Serrations are placed at both the front and back of the slide. They’re aggressively cut, which has pros and cons; you don’t lose your grip racking the slide, but you do notice the wear on your hands after extended range sessions.

Do not rack the slide by grabbing the front of the gun. Wrapping your hand around the ejection port of any gun is a bad idea and can be a safety hazard. Learn to run your slide from the rear.

Why is it a bad idea to wrap your hand around your gun’s ejection port? Because it places your vulnerable flesh over the part of the gun where live ammunition lives. With your hand over the ejection port, you’re opening yourself up to a potentially serious injury. It’s rare but it has happened, so don’t do it. Other drawbacks of using forward slide serrations include angling the muzzle of the gun in your direction instead of away from your body, putting your fingers too close to the muzzle, and interference with your trigger finger. Then there’s the way they can damage holsters and slow down your draw.

If you insist on using forward slide serrations to rack your pistol, do it underhand. That means you have to reach underneath the gun using your support hand. Turn your support hand palm-side up and grip those forward slide serrations as best you can. Rack your slide. Sound awkward? It is, but it keeps your tender bits safe. You’ll find some competitive shooters insisting on the use of forward slide serrations to shave time off loading. That doesn’t make it a good idea. Plus, when you’re carrying a gun for self-defense, you should already have a round chambered.

Again, if you’re going to rack your slide using the forward slide serrations do it underhand not overhand. And keep your hand completely clear of the muzzle (meaning it won’t work at all on little guns) and the ejection port.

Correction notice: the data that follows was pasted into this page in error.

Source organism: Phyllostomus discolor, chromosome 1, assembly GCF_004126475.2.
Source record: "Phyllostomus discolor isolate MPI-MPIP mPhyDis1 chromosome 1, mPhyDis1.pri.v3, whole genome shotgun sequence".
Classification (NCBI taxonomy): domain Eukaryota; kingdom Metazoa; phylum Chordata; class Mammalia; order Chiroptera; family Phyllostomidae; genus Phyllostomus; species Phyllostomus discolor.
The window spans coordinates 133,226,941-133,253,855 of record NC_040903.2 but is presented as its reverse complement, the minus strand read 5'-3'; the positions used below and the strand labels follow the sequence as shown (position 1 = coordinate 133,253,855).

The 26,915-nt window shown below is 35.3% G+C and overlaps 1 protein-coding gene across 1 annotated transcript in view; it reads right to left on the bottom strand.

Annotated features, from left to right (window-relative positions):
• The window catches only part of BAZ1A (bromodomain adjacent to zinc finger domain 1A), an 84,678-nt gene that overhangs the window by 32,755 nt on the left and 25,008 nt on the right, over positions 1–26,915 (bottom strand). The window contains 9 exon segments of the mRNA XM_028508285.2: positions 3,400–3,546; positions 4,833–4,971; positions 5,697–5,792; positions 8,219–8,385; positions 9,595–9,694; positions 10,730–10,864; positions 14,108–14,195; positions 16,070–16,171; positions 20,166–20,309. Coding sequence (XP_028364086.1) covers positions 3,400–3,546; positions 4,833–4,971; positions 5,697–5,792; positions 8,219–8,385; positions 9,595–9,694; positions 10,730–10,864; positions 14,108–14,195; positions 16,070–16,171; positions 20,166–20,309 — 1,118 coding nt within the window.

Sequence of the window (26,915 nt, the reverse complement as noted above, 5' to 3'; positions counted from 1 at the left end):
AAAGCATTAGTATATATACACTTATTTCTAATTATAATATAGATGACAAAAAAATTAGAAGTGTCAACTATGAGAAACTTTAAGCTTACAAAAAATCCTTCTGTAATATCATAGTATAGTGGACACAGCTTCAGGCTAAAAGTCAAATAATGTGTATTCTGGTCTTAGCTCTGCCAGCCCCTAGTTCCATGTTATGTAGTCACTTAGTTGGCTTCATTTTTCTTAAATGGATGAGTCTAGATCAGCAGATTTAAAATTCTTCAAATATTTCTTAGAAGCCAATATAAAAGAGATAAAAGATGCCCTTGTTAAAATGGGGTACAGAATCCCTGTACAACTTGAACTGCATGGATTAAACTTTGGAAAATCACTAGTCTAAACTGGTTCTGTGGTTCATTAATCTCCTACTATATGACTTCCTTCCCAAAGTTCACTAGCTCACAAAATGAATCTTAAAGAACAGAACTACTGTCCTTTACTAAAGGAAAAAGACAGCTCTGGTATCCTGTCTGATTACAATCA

Mossberg MC1SC clear count polymer magazines
The Mossberg MC1SC ships with two Clear-Count polymer magazines, a flush-fit with a 6-round capacity and an extended design with a 7-round capacity. Shown here with Federal Syntech ammunition. Kat Ainsworth

The Mossberg MC1SC is a reliable pistol capable of good close-range accuracy. Considering it’s selling for around $349 real world price, I’d have to say it’s well worth the expense.

It out performs its price point and will undoubtedly fulfill the concealed carry needs of many shooters. If you have large hands, it will take some getting used to, but that is true of all smaller pistols.

Aesthetically, it’s an attractive gun—or I think it is, anyway—which is the icing on the gun cake.

The understandable concerns I had regarding the first gun’s trigger pin issue have been put to rest after talking to quite a few other gun writers whose guns have been fine since Mossberg addressed the problem.

Overall, I’d say it’s worth considering the Mossberg MC1SC for your next highly concealable 9mm. If you’re still unsure, hit pause because I’ll be back with a 3,000-round torture test soon. In the meantime, hit the range and run your guns because handgun skills are perishable and trigger time is a must.

Mossberg MC1SC Specs:

Caliber: 9mm
Capacity: 7 +1 or 6 +1
Frame: Subcompact
Barrel Length: 3.4-inches
Barrel Finish: 416 Stainless Steel w/DLC
Slide Finish: 416 Stainless Steel w/DLC
Overall Length: 6.25 inches
Weight: 19 ounces, empty; 22 ounces, loaded
Safety: Integrated Trigger Blade Safety
Sights: White 3-Dot (tested)
MSRP: $421; with TRUGLO Tritium PRO Sights: $526; with integrated Viridian laser sight: $514